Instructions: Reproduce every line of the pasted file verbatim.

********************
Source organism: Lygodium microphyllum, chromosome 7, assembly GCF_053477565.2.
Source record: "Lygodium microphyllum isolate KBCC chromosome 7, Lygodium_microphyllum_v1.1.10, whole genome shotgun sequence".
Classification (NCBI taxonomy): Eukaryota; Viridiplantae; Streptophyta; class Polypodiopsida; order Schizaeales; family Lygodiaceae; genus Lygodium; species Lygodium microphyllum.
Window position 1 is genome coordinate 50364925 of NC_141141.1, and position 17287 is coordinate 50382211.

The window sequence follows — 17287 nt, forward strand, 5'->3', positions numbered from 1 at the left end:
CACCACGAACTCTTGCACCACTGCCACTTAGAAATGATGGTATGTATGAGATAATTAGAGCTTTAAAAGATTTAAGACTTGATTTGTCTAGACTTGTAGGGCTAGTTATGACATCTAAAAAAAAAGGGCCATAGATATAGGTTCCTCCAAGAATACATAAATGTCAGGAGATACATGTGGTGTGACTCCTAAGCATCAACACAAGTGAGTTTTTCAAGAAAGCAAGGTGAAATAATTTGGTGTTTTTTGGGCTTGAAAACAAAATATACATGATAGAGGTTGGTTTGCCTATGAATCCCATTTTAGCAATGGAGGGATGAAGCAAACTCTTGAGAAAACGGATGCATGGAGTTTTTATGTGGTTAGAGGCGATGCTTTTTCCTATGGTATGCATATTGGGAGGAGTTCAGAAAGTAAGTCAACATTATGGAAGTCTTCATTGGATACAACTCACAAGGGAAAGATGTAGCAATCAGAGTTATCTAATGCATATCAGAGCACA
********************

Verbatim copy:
Source organism: Lygodium microphyllum, chromosome 7, assembly GCF_053477565.2.
Source record: "Lygodium microphyllum isolate KBCC chromosome 7, Lygodium_microphyllum_v1.1.10, whole genome shotgun sequence".
Classification (NCBI taxonomy): Eukaryota; Viridiplantae; Streptophyta; class Polypodiopsida; order Schizaeales; family Lygodiaceae; genus Lygodium; species Lygodium microphyllum.
Window position 1 is genome coordinate 50364925 of NC_141141.1, and position 17287 is coordinate 50382211.

The window sequence follows — 17287 nt, forward strand, 5'->3', positions numbered from 1 at the left end:
CACCACGAACTCTTGCACCACTGCCACTTAGAAATGATGGTATGTATGAGATAATTAGAGCTTTAAAAGATTTAAGACTTGATTTGTCTAGACTTGTAGGGCTAGTTATGACATCTAAAAAAAAAGGGCCATAGATATAGGTTCCTCCAAGAATACATAAATGTCAGGAGATACATGTGGTGTGACTCCTAAGCATCAACACAAGTGAGTTTTTCAAGAAAGCAAGGTGAAATAATTTGGTGTTTTTTGGGCTTGAAAACAAAATATACATGATAGAGGTTGGTTTGCCTATGAATCCCATTTTAGCAATGGAGGGATGAAGCAAACTCTTGAGAAAACGGATGCATGGAGTTTTTATGTGGTTAGAGGCGATGCTTTTTCCTATGGTATGCATATTGGGAGGAGTTCAGAAAGTAAGTCAACATTATGGAAGTCTTCATTGGATACAACTCACAAGGGAAAGATGTAGCAATCAGAGTTATCTAATGCATATCAGAGCACA